Thousands of people in the U.S. have sued Johnson & Johnson, claiming that its talc-based products such as Baby Powder are contaminated by asbestos and caused cancer after routine use. Asbestos is a known human carcinogen and is mined in the same soil types as talc, but J&J denies that its talc-based products ever contain asbestos.
In 2018, however, Reuters issued an investigative report indicating that J&J has known for decades that at least some of its talc was contaminated by asbestos and took active steps to cover it up.
Following the Reuters report, J&J faced intense scrutiny over the safety of its talc-based products. In May, the company discontinued selling talc-based Baby Powder in North America, although it claimed this was due to adverse publicity and “misinformation” about the safety allegations, not liability concerns. It continued selling Baby Powder internationally.
“Decades of independent scientific studies by medical experts around the world support the safety of Johnson’s Baby Powder,” J&J said in a statement recently. “We continue to offer this product in many other regions around the world where there is higher consumer demand.”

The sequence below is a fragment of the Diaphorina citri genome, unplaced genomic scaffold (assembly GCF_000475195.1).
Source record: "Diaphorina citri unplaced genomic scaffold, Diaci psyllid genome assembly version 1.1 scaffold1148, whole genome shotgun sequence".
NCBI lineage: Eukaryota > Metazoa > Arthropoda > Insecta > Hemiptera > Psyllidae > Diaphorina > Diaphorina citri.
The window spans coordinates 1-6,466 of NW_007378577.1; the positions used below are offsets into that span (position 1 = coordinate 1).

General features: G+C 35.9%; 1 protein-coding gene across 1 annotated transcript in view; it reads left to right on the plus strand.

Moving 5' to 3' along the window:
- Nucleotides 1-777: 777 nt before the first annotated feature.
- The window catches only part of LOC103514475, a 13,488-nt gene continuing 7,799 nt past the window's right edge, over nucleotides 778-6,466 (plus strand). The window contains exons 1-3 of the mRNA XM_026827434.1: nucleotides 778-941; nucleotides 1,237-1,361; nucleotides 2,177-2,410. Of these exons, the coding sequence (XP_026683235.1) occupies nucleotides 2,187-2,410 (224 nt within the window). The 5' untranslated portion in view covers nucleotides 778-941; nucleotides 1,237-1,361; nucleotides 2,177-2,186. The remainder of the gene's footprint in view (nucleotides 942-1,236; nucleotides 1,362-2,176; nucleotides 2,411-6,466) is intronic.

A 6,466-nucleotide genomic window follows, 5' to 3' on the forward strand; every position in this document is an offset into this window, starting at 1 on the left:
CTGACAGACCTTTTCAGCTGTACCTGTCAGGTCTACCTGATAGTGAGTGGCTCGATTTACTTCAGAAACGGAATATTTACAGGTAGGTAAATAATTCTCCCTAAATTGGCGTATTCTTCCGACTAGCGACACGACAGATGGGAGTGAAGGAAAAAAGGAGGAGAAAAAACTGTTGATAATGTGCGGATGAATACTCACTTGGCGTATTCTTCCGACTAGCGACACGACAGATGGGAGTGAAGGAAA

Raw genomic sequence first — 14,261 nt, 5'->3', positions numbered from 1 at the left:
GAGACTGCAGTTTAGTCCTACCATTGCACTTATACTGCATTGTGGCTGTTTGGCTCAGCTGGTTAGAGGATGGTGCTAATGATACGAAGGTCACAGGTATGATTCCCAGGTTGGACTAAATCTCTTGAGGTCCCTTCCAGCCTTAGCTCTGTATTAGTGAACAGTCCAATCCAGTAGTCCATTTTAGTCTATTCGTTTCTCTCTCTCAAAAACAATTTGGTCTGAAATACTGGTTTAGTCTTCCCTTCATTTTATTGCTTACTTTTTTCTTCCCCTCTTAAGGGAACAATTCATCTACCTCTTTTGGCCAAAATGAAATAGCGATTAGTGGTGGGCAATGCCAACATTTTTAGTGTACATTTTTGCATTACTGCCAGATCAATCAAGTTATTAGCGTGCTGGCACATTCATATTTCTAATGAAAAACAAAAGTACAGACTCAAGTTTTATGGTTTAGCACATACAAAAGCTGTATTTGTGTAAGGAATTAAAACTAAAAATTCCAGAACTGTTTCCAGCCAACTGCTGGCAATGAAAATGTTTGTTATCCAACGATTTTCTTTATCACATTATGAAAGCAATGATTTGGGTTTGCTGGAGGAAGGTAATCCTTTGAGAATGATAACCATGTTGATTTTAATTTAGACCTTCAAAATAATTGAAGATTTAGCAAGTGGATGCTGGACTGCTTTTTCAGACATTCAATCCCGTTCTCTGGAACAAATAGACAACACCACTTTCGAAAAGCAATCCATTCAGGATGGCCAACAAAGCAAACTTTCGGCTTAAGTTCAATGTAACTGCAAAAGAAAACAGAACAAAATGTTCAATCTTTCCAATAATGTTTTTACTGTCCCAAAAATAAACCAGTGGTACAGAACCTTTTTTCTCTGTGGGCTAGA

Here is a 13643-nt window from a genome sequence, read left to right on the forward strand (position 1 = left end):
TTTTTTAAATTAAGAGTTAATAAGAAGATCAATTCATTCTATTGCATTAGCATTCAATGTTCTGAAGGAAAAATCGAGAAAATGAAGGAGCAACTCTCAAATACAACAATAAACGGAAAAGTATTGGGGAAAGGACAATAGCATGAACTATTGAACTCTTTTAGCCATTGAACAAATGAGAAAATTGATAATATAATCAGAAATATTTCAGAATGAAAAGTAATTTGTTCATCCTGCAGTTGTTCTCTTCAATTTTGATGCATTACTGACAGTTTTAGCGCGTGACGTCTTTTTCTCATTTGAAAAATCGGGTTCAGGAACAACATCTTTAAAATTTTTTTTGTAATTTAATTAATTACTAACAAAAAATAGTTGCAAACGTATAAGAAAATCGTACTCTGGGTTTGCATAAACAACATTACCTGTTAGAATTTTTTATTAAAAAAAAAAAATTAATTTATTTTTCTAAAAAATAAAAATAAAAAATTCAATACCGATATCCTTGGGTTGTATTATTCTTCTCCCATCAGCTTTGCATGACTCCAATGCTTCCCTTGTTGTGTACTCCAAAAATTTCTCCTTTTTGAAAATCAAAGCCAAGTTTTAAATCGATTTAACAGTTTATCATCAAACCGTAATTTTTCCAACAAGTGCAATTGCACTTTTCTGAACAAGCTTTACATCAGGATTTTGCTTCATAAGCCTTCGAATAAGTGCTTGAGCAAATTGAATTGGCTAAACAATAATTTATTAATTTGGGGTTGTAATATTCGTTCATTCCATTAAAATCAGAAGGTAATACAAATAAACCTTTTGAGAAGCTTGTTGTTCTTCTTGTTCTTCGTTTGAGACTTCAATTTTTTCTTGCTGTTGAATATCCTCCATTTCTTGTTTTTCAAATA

Does that decision put the international market — including people of color — at increased risk from the potentially contaminated product?
In June, J&J issued a statement committing to the fight against racial inequality.
Now, over 170 nonprofits have banded together with an advocacy group called Black Women for Wellness and issued a call urging the U.S. government to officially recall J&J Baby Powder and demanding J&J stop selling its Baby Powder worldwide.
In a statement, the executive director of Black Women for Wellness pointed out that J&J’s decision to keep selling Baby Powder internationally will often mean selling the product to Black and Brown consumers. How does that square with the June statement against racial inequality?
Meanwhile, the lawsuits claiming Baby Powder is contaminated with cancer-causing asbestos move forward.